• 07/05/2023
  • 11:00


X edition
Africa in jazz/Jazz in Africa

In the jazz narrative, Africa always occupies only the place of the original source, of a mythical, historical and ideological reference. But in the evolution of black musics, Africa is much more: a galaxy of cultures on the move, a rich mosaic of genres and styles of different historical depths, a continent at the center of exchanges, hybridizations, transatlantic and Mediterranean movements in diverse and multiple cultural directions. In this tenth edition of Jazz Lessons we bring Africa back to the center of the picture and return it to the dynamic role it has earned in History, including in jazz, out of clichés and falsifications.

12/2: Africa and the blues: discovering a transatlantic entanglement

Books, musicians, documentaries: we often hear that the blues come from Africa, particularly Mali. And that blue notes are adaptations of the African ear to Western tonality. To dispel these myths, we enter the variety of African musics, particularly from the Sahel, and discover the richness and complexity of centuries-old historical, geopolitical, and musical processes.

26/2: Jazz and imaginary Africa.

Jazz musicians have celebrated Africa as the origin and inspirational source of their music. But what exactly did they know about the vast musical tradition of that continent? And how did they translate it into modern U.S. urban music? Brief journey into imaginary and real Africa as seen by descendants of slaves.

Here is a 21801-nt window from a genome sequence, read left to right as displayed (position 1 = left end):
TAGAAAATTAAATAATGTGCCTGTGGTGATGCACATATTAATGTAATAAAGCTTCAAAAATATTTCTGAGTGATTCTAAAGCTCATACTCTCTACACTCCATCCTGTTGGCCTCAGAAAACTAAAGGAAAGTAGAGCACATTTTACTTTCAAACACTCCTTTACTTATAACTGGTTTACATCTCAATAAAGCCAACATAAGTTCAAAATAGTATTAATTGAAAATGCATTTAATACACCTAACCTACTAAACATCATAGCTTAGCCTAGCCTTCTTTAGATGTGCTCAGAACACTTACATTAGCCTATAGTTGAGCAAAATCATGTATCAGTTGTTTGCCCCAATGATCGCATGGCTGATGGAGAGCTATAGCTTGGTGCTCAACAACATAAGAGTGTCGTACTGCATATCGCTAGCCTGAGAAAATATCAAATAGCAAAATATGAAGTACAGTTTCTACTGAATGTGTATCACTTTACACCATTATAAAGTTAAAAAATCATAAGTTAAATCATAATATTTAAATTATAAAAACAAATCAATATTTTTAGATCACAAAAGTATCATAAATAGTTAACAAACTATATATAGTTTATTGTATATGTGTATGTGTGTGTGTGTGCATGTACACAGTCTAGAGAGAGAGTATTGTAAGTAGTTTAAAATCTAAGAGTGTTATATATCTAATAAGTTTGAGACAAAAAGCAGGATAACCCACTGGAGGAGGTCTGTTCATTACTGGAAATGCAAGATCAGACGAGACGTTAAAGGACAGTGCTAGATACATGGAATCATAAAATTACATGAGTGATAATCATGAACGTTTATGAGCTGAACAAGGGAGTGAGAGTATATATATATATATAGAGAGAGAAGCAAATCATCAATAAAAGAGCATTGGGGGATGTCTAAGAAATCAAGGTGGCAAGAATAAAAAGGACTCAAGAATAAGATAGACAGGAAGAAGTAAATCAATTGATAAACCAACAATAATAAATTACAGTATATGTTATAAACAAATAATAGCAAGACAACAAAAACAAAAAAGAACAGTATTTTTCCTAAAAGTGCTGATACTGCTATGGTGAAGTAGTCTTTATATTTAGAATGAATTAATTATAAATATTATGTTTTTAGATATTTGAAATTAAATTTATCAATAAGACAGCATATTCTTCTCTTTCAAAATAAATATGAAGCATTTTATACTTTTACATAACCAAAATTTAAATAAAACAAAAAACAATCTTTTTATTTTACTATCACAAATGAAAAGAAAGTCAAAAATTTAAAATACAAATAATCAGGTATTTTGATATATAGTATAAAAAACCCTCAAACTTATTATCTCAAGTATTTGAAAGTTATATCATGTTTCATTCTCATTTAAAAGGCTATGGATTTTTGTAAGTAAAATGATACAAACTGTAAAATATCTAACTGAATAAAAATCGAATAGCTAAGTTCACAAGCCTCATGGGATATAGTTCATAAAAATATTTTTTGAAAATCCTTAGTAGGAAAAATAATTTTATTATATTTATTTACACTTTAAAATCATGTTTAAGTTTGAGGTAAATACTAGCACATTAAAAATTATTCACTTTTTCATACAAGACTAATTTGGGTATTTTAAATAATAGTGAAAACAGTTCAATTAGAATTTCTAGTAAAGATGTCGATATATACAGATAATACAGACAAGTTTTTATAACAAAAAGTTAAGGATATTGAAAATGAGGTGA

5/3: From Saturn to the pharaohs and back: Sun Ra and Afrofuturism

The most bizarre, eccentric, enigmatic and spectacular of jazz musicians claimed to be from Saturn, to want to redeem mankind through interstellar travel while drawing on African symbolism. The truth is that the myth of flight and the inconceivable story of slavery are connected to the themes of science fiction and music. And Sun Ra’s visionary and overwhelming art is more inspiring than ever for today’s music.

2/4: Randy Weston and jazz musicians in Africa.

Beginning in the 1950s, jazz musicians began to learn about Africa through direct experience. inspired by new political and cultural realities. Decolonization brought blacks on both sides of the Atlantic closer together, and some, like Randy Weston, left the United States to encounter African arts and create new forms of musical fusion.

16/4 From Cape Town to London: the South African diaspora.

Of all the countries on the African continent, South Africa is the one that has developed a rich jazz history, spanning the entire 20th century, with musicians and groups of extraordinary originality. But since the second half of the century, the anti-apartheid diaspora has brought this wave of innovation to Europe, where some of the most creative and innovative musicians have changed the course of music.

7/5: From Cairo to Lagos: jazz in Africa

Beginning in the 1950s, jazz developed in various areas of Africa, giving rise to fascinating new musical styles that arose from the return of African American musics to the continent of origin. From Guy Warren’s Ghana to Fela Kuti’s Nigeria, from Franco’s Congo to Manu Dibango’s Cameroon, from Egyptian free jazz to Mulatu Astatke’s ethio-jazz, extraordinary musicians and histories paint a hybrid, moving, innovative mosiac of musics in dialogue with the rest of the world, of which U.S. jazz is only one component.


Casa del Jazz is managed by
Fondazione Musica per Roma
Fondazione Musica per Roma manages the Auditorium Parco della Musica Ennio Morricone and Casa del Jazz